At a new, small California winery, an ethnically diverse pair are making low production Cabernet Sauvignon. Very, very good Cabernet, that is.
For those of you who are playing along at home, I’m going to introduce this article with a bit of background, because it’s several months in the making. Also, if I don’t start out with some preliminaries, it’s going to confuse the hell out of me.
Also, since we’re going to end up connecting Oaxaca (that’s in Mexico), Napa Valley, Stag’s Leap Wine Cellars, Opus One, Mario Bazán Cellars, and ethnic diversity, we need to make sure we’re all on the same page before we start.
Bear with me, you’re probably smarter than I am, ok? Here’s the recap:
- During a recent Twitter Taste Live event featuring St. Supery wines, I railed a bit on my overall disappointment with Napa Valley Sauvignon Blanc. This led to a challenge of sorts from Opus One winemaker and friend-of-the-Dude Michael Silacci, who dared me to compare Napa SB wines like Toquade against their counterparts from France or New Zealand, or at least to try Toquade.
- During a recent jaunt to the Left Coast for the American Wine Bloggers Conference, I did just that (tried Toquade, I mean, not just jaunted), along with some other great Napa wines (more on that in a few minutes) when I visited Michael for dinner (he didn’t pour any Opus, by the way… jerk…!).
- In the meantime, I’d opened up a fairly sizeable barrique of worms when I highlighted the fact that there is an incredible lack of ethnic diversity in winery ownership and in winemaking in general, and discussed with you fine readers the value of writing about very small-production wines (like Toquade).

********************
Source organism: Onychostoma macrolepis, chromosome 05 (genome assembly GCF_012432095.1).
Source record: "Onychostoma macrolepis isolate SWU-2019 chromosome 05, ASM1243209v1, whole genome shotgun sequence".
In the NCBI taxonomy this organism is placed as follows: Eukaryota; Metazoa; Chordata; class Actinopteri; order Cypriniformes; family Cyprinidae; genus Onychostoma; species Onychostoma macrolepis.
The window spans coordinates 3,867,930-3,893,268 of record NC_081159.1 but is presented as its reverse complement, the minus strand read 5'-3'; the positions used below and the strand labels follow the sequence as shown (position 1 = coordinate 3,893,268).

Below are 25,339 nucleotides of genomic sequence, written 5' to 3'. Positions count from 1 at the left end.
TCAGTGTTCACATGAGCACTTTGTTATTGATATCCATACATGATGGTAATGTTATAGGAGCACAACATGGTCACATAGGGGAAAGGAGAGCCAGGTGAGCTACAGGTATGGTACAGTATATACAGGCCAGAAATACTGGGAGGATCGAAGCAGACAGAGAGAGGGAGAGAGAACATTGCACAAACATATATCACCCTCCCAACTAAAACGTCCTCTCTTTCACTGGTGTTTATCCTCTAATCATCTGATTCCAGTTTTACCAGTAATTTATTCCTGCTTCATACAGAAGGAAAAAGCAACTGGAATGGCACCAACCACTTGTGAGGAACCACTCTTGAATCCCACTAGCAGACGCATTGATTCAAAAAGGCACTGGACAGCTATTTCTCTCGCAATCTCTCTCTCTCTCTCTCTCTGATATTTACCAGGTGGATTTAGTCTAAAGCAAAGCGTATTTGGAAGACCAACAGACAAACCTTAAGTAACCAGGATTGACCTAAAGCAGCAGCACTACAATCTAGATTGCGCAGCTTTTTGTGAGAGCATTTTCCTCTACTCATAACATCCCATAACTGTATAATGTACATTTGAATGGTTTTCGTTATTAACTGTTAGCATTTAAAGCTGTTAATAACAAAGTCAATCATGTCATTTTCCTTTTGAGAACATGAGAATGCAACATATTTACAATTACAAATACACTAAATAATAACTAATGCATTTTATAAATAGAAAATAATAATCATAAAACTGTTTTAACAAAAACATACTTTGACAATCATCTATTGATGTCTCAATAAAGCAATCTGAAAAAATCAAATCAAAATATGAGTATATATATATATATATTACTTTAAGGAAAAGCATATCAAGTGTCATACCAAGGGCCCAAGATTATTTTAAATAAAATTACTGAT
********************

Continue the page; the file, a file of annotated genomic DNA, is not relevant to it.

Right… that’s Twitter, TasteLive, Napa Valley SB, Opus One, the Wine Bloggers Conference, Toquade, ethnic diversity in winemaking, and my coverage of small-production wines. Crystal clear, right?
Anyway… at that same dinner with Michael, I was introduced to another (very) small-production wine. A red this time, from a winery owned by a Mexican-born immigrant who employs a young African-American female winemaker.
In other words, I’d hit the serendipity synchronicity jackpot. Which means that this is the one chance I may have to piss off everybody in a single post… I cannot screw this up!
[ Editor’s note: for those who are humorless, the preceding statement is a joke; in fact, those who are humorless are probably reading the wrong blog and should leave immediately for the sake of preserving their own sanity. ]